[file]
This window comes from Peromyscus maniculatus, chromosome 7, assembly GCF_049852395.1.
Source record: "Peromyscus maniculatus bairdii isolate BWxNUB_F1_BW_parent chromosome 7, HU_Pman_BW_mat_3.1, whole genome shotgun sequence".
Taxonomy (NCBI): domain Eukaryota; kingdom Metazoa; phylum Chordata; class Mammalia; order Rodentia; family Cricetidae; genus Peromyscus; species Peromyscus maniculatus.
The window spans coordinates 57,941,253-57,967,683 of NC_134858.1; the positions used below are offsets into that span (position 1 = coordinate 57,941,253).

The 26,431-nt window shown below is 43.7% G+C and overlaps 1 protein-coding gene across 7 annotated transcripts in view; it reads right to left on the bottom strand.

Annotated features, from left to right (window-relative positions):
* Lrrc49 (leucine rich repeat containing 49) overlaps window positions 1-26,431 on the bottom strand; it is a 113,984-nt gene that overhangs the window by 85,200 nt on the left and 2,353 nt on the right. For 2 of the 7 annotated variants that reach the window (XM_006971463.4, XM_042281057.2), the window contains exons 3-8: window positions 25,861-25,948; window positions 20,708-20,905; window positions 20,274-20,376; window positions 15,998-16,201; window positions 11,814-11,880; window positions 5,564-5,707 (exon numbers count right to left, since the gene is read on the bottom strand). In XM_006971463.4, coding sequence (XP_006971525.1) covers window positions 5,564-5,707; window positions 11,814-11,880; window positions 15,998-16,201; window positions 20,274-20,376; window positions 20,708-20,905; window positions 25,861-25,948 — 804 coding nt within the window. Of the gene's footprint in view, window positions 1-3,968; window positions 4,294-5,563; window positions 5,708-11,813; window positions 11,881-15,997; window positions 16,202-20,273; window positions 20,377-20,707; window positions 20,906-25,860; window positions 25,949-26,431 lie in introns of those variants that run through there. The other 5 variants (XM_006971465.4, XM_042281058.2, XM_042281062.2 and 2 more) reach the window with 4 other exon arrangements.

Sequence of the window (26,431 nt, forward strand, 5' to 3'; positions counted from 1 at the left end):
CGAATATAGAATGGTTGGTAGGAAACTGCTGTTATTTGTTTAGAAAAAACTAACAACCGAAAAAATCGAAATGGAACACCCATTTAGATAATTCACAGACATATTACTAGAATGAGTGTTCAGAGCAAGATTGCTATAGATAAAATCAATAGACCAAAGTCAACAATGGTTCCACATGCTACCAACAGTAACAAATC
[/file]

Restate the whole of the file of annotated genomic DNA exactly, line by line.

This window comes from Peromyscus maniculatus, chromosome 7, assembly GCF_049852395.1.
Source record: "Peromyscus maniculatus bairdii isolate BWxNUB_F1_BW_parent chromosome 7, HU_Pman_BW_mat_3.1, whole genome shotgun sequence".
Taxonomy (NCBI): domain Eukaryota; kingdom Metazoa; phylum Chordata; class Mammalia; order Rodentia; family Cricetidae; genus Peromyscus; species Peromyscus maniculatus.
The window spans coordinates 57,941,253-57,967,683 of NC_134858.1; the positions used below are offsets into that span (position 1 = coordinate 57,941,253).

The 26,431-nt window shown below is 43.7% G+C and overlaps 1 protein-coding gene across 7 annotated transcripts in view; it reads right to left on the bottom strand.

Annotated features, from left to right (window-relative positions):
* Lrrc49 (leucine rich repeat containing 49) overlaps window positions 1-26,431 on the bottom strand; it is a 113,984-nt gene that overhangs the window by 85,200 nt on the left and 2,353 nt on the right. For 2 of the 7 annotated variants that reach the window (XM_006971463.4, XM_042281057.2), the window contains exons 3-8: window positions 25,861-25,948; window positions 20,708-20,905; window positions 20,274-20,376; window positions 15,998-16,201; window positions 11,814-11,880; window positions 5,564-5,707 (exon numbers count right to left, since the gene is read on the bottom strand). In XM_006971463.4, coding sequence (XP_006971525.1) covers window positions 5,564-5,707; window positions 11,814-11,880; window positions 15,998-16,201; window positions 20,274-20,376; window positions 20,708-20,905; window positions 25,861-25,948 — 804 coding nt within the window. Of the gene's footprint in view, window positions 1-3,968; window positions 4,294-5,563; window positions 5,708-11,813; window positions 11,881-15,997; window positions 16,202-20,273; window positions 20,377-20,707; window positions 20,906-25,860; window positions 25,949-26,431 lie in introns of those variants that run through there. The other 5 variants (XM_006971465.4, XM_042281058.2, XM_042281062.2 and 2 more) reach the window with 4 other exon arrangements.

Sequence of the window (26,431 nt, forward strand, 5' to 3'; positions counted from 1 at the left end):
CGAATATAGAATGGTTGGTAGGAAACTGCTGTTATTTGTTTAGAAAAAACTAACAACCGAAAAAATCGAAATGGAACACCCATTTAGATAATTCACAGACATATTACTAGAATGAGTGTTCAGAGCAAGATTGCTATAGATAAAATCAATAGACCAAAGTCAACAATGGTTCCACATGCTACCAACAGTAACAAATC